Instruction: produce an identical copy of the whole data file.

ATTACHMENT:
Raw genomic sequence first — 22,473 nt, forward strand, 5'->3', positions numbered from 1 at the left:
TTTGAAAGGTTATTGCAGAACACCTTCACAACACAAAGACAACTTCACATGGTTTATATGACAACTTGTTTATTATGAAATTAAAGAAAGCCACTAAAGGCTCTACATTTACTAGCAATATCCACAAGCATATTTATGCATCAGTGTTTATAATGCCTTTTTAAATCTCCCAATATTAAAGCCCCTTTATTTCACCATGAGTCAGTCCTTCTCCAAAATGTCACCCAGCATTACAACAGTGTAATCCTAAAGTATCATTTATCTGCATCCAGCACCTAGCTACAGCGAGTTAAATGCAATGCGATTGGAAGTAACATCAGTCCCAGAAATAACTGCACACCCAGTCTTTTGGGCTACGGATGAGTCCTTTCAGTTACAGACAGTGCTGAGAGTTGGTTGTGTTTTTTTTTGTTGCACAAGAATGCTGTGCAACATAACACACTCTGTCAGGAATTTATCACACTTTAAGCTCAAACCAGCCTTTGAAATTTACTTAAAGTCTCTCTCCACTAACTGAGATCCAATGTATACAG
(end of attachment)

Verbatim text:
Raw genomic sequence first — 22,473 nt, forward strand, 5'->3', positions numbered from 1 at the left:
TTTGAAAGGTTATTGCAGAACACCTTCACAACACAAAGACAACTTCACATGGTTTATATGACAACTTGTTTATTATGAAATTAAAGAAAGCCACTAAAGGCTCTACATTTACTAGCAATATCCACAAGCATATTTATGCATCAGTGTTTATAATGCCTTTTTAAATCTCCCAATATTAAAGCCCCTTTATTTCACCATGAGTCAGTCCTTCTCCAAAATGTCACCCAGCATTACAACAGTGTAATCCTAAAGTATCATTTATCTGCATCCAGCACCTAGCTACAGCGAGTTAAATGCAATGCGATTGGAAGTAACATCAGTCCCAGAAATAACTGCACACCCAGTCTTTTGGGCTACGGATGAGTCCTTTCAGTTACAGACAGTGCTGAGAGTTGGTTGTGTTTTTTTTTGTTGCACAAGAATGCTGTGCAACATAACACACTCTGTCAGGAATTTATCACACTTTAAGCTCAAACCAGCCTTTGAAATTTACTTAAAGTCTCTCTCCACTAACTGAGATCCAATGTATACAG